Twice in this issue, I've had to confess a bias. Earlier, I acknowledged that I was marginally involved in the U.S. “anti-war” phenomenon. Now, I must admit to cherishing books and to being quite chuffed to have recently been appointed to the Library Board in my local community. That said, I further own that I'm rather fond of Clifford Stoll's recent book, Silicon Snake Oil. He has lots to say about the absurdity of modern communications media. He is particularly clever at showing the limits of the computer as a virtual library. He, like me, adores the smell of musty old volumes, card files held in narrow wooden drawers, and ancient treasures that have never been referenced on the Internet but must be passed on by word of mouth.
With this background, it may not seem unduly odd that I would recommend a book about the history of libraries in Ontario, but that others would react to such a volume with more than a groan of “boring!” is surely passing strange. Nonetheless, Lorne Bruce's meticulously researched and engagingly written Free Books for All is a splendid example of Canadian social history. It is of interest to anyone keen to understand Ontario's past, but it is a “must read” for any student enroled in a library technician program in this province.
As colleges train library workers to speed in the passing lane of the information highway, curmudgeons like me worry that a sense of history and context may be missed. Library science is no mere technical discipline nor does it depend exclusively on familiarity with the latest biblio-technology. Libraries were and are repositories of wisdom as well as mere information. They were and are also places for telling social controversies to be focused. From debates about censorship and public morals to questions of social class relations, the public library was and is a highly political place.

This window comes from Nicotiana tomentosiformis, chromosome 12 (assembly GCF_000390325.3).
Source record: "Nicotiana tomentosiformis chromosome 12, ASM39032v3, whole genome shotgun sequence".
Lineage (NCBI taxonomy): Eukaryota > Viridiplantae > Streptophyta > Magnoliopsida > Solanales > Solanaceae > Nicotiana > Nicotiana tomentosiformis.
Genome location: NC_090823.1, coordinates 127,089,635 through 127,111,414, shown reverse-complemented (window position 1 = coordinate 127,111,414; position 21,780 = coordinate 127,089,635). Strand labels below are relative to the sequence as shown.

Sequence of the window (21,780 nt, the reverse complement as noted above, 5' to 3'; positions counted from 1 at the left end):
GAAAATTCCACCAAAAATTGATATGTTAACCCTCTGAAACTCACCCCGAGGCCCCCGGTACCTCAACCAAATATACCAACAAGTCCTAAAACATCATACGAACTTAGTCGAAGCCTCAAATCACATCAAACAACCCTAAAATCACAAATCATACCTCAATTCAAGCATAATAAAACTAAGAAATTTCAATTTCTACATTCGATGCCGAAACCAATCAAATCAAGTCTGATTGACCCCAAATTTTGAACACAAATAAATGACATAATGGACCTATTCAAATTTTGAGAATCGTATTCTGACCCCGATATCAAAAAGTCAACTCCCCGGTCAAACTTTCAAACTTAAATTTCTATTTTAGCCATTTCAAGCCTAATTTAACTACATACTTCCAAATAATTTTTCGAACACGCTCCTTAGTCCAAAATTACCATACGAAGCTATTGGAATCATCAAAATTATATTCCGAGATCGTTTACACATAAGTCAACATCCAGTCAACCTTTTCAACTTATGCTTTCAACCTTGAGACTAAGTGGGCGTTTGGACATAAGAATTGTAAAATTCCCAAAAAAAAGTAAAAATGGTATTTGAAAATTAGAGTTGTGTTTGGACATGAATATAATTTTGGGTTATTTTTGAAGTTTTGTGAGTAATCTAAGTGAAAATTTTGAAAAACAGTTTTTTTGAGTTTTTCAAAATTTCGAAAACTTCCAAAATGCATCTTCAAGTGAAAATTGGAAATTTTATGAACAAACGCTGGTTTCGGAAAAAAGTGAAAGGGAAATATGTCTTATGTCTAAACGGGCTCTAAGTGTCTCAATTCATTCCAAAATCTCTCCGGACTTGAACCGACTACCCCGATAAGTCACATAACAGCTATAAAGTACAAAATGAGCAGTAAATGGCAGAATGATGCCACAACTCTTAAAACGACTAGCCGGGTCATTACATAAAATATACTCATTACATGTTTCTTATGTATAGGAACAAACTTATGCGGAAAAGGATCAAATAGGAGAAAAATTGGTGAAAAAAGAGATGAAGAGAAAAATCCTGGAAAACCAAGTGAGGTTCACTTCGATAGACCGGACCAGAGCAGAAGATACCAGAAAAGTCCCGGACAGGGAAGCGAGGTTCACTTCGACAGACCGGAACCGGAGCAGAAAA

Often built by the efforts of what we are now pleased to call “ordinary” Canadians, libraries were centres of literacy in an era when the ability to read and write was celebrated. Winning public financing for libraries through tax revenues was a major social reform and, in some cases, stubbornly refusing the cash offered by U.S. steel magnate Andrew Carnegie to erect library buildings was an act of old-fashioned patriotism that bordered on the gallant. Above all, the ethic of self-help radiates through the struggles of professional librarians, philanthropists and common people who believed, with uncommon passion, in the value of free inquiry (free in the sense of unbridled curiosity and free in the sense of a public asset to be enjoyed by all) with no user fees.
Howard A. Doughty is Editor of The College Quarterly.